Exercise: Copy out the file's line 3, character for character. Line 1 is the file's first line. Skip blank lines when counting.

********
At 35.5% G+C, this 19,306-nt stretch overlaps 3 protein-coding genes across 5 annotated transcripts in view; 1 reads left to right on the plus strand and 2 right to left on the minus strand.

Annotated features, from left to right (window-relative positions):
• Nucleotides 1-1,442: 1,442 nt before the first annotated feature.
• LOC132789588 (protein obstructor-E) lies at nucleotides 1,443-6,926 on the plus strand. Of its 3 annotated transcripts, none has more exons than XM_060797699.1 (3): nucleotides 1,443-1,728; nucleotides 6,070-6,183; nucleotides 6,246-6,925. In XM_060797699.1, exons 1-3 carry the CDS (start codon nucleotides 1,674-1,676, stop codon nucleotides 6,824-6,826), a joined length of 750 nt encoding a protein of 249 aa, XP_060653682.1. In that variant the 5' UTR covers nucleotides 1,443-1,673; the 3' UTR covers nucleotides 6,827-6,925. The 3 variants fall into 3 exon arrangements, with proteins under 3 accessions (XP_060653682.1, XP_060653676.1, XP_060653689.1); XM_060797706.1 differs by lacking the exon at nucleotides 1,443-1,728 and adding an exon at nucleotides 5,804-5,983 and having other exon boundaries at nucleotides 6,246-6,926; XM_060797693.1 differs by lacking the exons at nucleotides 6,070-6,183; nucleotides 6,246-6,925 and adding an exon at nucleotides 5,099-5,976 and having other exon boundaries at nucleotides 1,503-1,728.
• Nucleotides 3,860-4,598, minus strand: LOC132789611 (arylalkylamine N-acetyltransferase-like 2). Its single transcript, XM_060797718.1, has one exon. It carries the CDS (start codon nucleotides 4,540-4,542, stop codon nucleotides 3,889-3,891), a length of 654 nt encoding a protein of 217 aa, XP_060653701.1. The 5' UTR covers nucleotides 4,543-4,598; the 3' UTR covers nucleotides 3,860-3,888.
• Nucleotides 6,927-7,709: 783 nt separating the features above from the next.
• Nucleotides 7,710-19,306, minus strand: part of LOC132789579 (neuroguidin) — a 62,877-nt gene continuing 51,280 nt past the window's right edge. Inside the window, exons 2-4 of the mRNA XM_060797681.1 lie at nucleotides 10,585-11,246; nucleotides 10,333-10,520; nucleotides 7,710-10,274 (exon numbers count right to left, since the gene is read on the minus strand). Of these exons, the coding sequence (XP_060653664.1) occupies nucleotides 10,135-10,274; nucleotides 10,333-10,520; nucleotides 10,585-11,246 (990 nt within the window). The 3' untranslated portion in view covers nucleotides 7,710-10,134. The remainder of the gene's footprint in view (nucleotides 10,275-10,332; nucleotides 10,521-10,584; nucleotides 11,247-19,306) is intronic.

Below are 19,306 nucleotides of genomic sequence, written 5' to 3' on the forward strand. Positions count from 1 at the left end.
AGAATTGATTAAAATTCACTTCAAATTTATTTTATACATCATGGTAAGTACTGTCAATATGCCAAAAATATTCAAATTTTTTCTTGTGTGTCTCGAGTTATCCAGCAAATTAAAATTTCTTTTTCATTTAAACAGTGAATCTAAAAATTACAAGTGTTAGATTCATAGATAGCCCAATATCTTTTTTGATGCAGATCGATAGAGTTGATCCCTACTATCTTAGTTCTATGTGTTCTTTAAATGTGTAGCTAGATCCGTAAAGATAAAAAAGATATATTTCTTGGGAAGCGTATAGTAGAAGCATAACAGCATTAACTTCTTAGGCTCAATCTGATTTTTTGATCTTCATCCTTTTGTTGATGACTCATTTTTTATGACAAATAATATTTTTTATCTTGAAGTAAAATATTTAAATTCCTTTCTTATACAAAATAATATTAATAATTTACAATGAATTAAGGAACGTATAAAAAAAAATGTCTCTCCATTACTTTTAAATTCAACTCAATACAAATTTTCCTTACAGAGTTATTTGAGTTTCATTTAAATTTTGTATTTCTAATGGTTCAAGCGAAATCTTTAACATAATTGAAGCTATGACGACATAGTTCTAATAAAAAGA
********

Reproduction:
• Nucleotides 1-1,442: 1,442 nt before the first annotated feature.